Why asceticism? “Everyone who competes in the games goes into strict training . . .”


running the race beating the body

Another bit from the monasticism chapter of the forthcoming Medieval Wisdom: An Exploration with C S Lewis:

The concept of askesis came from the pagan philosophers, but it is thoroughly supported in Scripture. It is like the discipline of an athlete who, in the words of the Apostle Paul, must “beat his body”—endure some pain and deprivation—if he is to use that body to excel. Following from the phrase in the title of this post: I Cor 9:26-27 “Everyone who competes in the games goes into strict training. They do it to get a crown that will not last, but we do it to get a crown that will last forever.” Therefore I do not run like a man running aimlessly; I do not fight like a man beating the air. No, I beat my body and make it my slave so that after I have preached to others, I myself will not be disqualified for the prize.”

If we are to excel spiritually, the church has always known, we must practice certain disciplines that keep our physical, emotional, and intellectual lives in check; some of these disciplines actually involve denying ourselves some of the good, God-given pleasures we might otherwise enjoy in those realms. Christians through the centuries have practiced such self-denial not as an end in itself, but in the interest of that higher goal of union with God.

If we need a reason to examine the Christian ascetic tradition, our syndromes of super-spiritualization and idolatrous materialism provide two good ones. In either case, by failing to see the spiritual significance of the embodied life, we become blind not only to that life’s sacramental nature but also to the seriousness of its temptations and distractions (and thus the need for ascetic discipline). I believe an examination of monasticism can lead us away both from hedonistic materialism and from quasi-gnostic super-spirituality, because ascetic discipline forces a degree of honesty about our “desiring life” that few moderns actually have.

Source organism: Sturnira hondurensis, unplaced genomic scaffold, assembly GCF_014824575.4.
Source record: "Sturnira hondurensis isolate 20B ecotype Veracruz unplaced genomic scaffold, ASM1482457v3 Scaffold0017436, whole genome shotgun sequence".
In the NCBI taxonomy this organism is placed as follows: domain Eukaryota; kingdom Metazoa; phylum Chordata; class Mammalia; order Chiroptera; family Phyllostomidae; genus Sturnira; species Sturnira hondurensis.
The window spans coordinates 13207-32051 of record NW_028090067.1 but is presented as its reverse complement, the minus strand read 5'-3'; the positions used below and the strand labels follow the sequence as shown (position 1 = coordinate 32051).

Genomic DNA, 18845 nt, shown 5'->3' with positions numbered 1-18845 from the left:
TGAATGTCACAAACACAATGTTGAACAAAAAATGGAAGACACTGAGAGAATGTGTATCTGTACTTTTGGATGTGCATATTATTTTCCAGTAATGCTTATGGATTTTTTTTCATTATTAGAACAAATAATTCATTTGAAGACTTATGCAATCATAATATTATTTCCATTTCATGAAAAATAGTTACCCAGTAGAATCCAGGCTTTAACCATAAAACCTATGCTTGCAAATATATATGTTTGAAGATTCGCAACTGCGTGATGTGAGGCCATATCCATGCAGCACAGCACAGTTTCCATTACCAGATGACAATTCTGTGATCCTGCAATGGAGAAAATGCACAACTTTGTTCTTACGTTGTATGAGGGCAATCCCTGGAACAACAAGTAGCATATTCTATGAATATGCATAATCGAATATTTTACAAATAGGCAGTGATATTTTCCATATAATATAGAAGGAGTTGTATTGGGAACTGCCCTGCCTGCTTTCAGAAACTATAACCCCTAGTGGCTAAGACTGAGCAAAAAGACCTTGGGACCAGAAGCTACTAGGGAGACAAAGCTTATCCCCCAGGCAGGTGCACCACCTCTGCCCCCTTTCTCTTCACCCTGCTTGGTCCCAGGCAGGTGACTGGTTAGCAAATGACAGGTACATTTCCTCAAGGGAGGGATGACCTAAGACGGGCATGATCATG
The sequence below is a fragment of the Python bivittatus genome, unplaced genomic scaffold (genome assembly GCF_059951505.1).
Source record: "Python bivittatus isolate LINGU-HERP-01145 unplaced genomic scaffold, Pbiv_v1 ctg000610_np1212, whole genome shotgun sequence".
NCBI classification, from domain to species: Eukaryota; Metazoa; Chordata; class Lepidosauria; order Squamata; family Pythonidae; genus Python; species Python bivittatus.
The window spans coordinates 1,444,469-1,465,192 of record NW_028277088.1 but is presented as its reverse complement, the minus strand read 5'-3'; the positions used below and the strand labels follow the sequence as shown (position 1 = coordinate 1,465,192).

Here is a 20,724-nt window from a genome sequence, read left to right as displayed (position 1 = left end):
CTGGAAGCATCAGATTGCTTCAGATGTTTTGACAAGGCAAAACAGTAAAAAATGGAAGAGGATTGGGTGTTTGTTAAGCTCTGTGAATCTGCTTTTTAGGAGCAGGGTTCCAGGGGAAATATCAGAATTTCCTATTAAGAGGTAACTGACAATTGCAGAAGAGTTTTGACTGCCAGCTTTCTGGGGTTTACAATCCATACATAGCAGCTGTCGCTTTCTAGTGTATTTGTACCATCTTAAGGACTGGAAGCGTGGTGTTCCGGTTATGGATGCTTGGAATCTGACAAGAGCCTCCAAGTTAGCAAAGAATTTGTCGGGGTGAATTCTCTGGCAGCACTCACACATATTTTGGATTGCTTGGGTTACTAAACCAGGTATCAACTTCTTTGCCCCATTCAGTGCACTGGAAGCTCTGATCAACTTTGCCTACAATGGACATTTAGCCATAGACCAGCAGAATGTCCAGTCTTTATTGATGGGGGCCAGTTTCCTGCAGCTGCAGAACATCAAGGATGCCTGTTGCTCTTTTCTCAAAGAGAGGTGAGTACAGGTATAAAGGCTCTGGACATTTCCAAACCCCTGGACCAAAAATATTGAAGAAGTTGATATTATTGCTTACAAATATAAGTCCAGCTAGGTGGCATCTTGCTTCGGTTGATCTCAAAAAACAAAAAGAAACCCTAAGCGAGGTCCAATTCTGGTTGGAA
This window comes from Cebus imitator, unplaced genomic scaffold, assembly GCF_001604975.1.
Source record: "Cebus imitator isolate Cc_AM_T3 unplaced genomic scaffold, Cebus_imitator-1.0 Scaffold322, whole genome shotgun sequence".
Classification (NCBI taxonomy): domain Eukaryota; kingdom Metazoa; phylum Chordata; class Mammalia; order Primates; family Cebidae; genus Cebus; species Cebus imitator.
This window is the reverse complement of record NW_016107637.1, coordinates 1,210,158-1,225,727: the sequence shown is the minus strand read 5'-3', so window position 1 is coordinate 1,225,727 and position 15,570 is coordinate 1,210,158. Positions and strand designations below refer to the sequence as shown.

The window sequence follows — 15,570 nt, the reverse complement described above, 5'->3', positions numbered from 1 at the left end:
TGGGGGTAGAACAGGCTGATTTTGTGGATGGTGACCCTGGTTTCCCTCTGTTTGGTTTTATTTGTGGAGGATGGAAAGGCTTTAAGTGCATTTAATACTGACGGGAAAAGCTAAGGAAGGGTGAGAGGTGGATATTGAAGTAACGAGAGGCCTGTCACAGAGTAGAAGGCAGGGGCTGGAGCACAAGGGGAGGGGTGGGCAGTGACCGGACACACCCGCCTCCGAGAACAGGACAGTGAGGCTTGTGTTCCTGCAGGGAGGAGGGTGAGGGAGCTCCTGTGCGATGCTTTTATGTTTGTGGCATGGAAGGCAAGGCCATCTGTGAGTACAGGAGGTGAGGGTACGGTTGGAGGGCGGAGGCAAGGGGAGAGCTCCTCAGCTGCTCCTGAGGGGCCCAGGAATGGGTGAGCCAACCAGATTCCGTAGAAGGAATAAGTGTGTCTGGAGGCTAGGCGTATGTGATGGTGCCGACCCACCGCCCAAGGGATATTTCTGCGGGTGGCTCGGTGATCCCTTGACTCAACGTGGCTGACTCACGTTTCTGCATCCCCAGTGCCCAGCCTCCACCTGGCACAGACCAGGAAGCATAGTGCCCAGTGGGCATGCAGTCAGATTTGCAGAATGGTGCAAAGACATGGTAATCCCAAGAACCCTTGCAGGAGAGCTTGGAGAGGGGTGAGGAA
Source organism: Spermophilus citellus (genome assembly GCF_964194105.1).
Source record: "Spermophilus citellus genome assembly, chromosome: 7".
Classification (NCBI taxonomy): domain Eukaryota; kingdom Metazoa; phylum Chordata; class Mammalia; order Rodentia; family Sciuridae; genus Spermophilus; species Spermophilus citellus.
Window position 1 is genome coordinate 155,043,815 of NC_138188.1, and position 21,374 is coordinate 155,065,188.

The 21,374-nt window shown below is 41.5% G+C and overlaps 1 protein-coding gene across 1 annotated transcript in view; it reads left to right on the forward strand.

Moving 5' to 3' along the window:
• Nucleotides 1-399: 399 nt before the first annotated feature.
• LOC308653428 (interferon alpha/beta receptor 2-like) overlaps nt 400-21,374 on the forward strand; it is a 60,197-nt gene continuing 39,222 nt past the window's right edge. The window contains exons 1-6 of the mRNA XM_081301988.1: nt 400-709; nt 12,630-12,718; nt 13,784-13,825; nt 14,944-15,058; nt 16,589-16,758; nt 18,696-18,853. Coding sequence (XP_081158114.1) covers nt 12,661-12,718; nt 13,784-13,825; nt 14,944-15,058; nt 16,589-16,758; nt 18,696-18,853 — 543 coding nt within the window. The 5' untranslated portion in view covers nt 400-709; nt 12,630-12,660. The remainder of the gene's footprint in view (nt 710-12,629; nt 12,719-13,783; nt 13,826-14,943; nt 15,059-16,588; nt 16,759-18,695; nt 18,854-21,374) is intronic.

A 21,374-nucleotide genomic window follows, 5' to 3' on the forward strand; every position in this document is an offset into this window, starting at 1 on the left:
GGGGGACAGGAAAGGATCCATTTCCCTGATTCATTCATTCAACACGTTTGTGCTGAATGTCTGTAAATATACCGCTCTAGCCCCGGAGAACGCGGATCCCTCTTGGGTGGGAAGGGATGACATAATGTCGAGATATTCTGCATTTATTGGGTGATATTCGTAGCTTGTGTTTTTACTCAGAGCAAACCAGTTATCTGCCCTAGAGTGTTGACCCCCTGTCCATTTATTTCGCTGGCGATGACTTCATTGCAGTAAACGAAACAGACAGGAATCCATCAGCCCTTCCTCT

One way to get at this dynamic is to observe that when our material comfort and security is seriously challenged, it can clarify our priorities and jolt us into a sense of greater aliveness. (Remember Samuel Johnson’s dictum, “When a man knows he is to be hanged in a fortnight, it concentrates his mind wonderfully”?)[1] Lewis put this principle in the mouth of the elder demon in Screwtape, when he counseled the younger not to be excited about war just because it created all sorts of lovely suffering, because war also has the “negative effect” of giving humans a clearer view of who they are and what really matters in their lives. In That Hideous Strength, Lewis portrays the impact of war, with its clear and present threat of death, like this:

“‘As long as we’re all together,’ said Mother Dimble. ‘It might be . . . no, I don’t mean anything heroic . . . it might be a nice way to die.’ And suddenly all their faces and voices were changed. They were laughing again, but it was a different kind of laughter. Their love for one another became intense. Each, looking on all the rest, thought, ‘I’m lucky to be here. I could die with these.’”

Then: “Something tonic and lusty and cheerily cold, like a sea breeze, was coming over them. There was no fear anywhere: the blood inside them flowed as if to a marching-song. . . . Under the immense weight of their obedience their wills stood up straight and untiring. . . . Eased of all fickleness and all protesting they stood: gay, light, nimble, and alert. They had outlived all anxieties; care was a word without meaning. To live meant to share in this processional pomp. Ransom knew, as a man knows when he touches iron, the clear, taut splendor of that celestial spirit which now flashed between them.”[2]

“The immense weight of obedience” involved in asceticism, too, can attune us more finely to our relationships, relativize our petty anxieties and cares, and help us live our earthly, human lives with more zest and appreciation.


[1] September 19, 1777, Boswell’s Life of Johnson, 351.

[2] Lewis, That Hideous Strength, p. ##.

One response to “Why asceticism? “Everyone who competes in the games goes into strict training . . .”

  1. Great post. Self-discipline is lacking in modern society, especially in the western world. People wrongly equate asceticism with suffering and hedonism with fun. The ascetic path is harder but much more rewarding. Even an atheist will benefit greatly with asceticism since it provides him with strength, courage, and bliss and contentment which is much better than the short, temporary sensual pleasure which results in misery and frustration in the end.

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